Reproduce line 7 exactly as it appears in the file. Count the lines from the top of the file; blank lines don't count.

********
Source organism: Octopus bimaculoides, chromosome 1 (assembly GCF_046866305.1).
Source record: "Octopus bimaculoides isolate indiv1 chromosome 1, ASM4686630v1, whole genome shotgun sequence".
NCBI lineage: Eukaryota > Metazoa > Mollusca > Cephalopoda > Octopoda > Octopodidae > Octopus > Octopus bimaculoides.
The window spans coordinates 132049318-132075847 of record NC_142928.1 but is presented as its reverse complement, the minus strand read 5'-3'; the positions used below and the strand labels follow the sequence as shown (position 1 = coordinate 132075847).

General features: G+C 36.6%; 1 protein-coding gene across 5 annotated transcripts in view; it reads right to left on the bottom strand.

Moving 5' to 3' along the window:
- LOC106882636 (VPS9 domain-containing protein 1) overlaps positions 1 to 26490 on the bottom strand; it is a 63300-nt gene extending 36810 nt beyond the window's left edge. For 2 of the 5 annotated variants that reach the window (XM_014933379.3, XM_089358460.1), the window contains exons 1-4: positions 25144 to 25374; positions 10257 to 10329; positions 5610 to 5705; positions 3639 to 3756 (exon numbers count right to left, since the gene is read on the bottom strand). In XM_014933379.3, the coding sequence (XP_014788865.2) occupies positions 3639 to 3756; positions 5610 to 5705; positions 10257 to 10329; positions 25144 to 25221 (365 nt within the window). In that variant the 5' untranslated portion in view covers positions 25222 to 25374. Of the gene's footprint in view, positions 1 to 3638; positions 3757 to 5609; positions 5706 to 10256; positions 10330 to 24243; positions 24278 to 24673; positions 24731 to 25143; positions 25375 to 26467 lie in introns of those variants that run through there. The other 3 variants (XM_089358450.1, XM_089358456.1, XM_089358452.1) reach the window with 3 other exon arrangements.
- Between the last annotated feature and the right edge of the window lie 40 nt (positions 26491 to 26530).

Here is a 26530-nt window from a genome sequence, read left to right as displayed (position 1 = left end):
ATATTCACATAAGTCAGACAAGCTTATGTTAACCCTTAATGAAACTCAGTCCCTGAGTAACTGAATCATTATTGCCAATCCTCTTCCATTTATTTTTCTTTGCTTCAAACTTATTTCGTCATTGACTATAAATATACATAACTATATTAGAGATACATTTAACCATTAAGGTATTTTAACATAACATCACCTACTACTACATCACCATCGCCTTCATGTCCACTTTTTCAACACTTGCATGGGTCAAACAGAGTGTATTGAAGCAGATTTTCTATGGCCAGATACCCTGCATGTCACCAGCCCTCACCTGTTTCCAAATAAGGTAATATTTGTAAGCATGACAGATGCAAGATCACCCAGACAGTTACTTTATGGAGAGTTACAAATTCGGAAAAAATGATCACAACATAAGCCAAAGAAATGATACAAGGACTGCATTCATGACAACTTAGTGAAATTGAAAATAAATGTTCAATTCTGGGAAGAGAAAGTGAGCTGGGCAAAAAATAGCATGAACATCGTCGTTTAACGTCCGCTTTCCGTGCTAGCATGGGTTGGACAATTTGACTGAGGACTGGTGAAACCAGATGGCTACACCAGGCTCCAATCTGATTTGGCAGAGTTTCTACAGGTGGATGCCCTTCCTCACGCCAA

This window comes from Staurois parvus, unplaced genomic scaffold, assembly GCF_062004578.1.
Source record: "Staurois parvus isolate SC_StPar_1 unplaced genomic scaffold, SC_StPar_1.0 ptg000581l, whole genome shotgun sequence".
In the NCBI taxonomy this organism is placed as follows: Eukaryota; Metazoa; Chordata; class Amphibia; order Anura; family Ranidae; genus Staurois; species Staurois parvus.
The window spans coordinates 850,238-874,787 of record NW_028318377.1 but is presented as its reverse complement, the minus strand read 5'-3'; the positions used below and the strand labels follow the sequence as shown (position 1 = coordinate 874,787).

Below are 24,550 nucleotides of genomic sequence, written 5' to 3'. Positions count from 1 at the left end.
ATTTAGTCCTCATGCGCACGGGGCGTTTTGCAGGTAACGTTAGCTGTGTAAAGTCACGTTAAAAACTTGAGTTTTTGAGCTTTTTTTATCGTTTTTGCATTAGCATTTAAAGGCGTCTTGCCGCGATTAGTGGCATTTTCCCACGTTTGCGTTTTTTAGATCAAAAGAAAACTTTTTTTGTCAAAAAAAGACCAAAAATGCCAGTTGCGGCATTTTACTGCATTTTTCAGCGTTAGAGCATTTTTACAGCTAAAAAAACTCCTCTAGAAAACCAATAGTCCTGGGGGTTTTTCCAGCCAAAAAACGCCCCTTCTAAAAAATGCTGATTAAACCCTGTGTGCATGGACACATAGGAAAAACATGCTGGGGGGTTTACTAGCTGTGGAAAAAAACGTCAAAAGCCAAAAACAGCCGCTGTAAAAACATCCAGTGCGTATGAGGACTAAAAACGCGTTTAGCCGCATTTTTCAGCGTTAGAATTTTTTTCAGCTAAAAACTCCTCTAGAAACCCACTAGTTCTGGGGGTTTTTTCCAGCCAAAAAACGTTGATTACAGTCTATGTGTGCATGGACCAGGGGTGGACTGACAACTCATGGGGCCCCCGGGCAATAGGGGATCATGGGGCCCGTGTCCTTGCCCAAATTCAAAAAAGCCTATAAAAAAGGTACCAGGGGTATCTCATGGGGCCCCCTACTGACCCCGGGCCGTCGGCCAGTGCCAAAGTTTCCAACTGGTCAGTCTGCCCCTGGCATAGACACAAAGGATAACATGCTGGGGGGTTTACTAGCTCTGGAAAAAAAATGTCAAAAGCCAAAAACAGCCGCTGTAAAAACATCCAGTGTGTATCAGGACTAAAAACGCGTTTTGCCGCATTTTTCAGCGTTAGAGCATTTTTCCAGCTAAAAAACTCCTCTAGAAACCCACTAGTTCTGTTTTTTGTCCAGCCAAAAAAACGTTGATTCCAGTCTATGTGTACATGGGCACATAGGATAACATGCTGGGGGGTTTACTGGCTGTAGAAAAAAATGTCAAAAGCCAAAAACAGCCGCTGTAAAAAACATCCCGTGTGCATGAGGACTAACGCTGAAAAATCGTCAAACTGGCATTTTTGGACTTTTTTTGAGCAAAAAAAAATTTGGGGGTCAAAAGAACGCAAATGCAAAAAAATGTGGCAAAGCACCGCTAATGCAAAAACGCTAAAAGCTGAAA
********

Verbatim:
- LOC106882636 (VPS9 domain-containing protein 1) overlaps positions 1 to 26490 on the bottom strand; it is a 63300-nt gene extending 36810 nt beyond the window's left edge. For 2 of the 5 annotated variants that reach the window (XM_014933379.3, XM_089358460.1), the window contains exons 1-4: positions 25144 to 25374; positions 10257 to 10329; positions 5610 to 5705; positions 3639 to 3756 (exon numbers count right to left, since the gene is read on the bottom strand). In XM_014933379.3, the coding sequence (XP_014788865.2) occupies positions 3639 to 3756; positions 5610 to 5705; positions 10257 to 10329; positions 25144 to 25221 (365 nt within the window). In that variant the 5' untranslated portion in view covers positions 25222 to 25374. Of the gene's footprint in view, positions 1 to 3638; positions 3757 to 5609; positions 5706 to 10256; positions 10330 to 24243; positions 24278 to 24673; positions 24731 to 25143; positions 25375 to 26467 lie in introns of those variants that run through there. The other 3 variants (XM_089358450.1, XM_089358456.1, XM_089358452.1) reach the window with 3 other exon arrangements.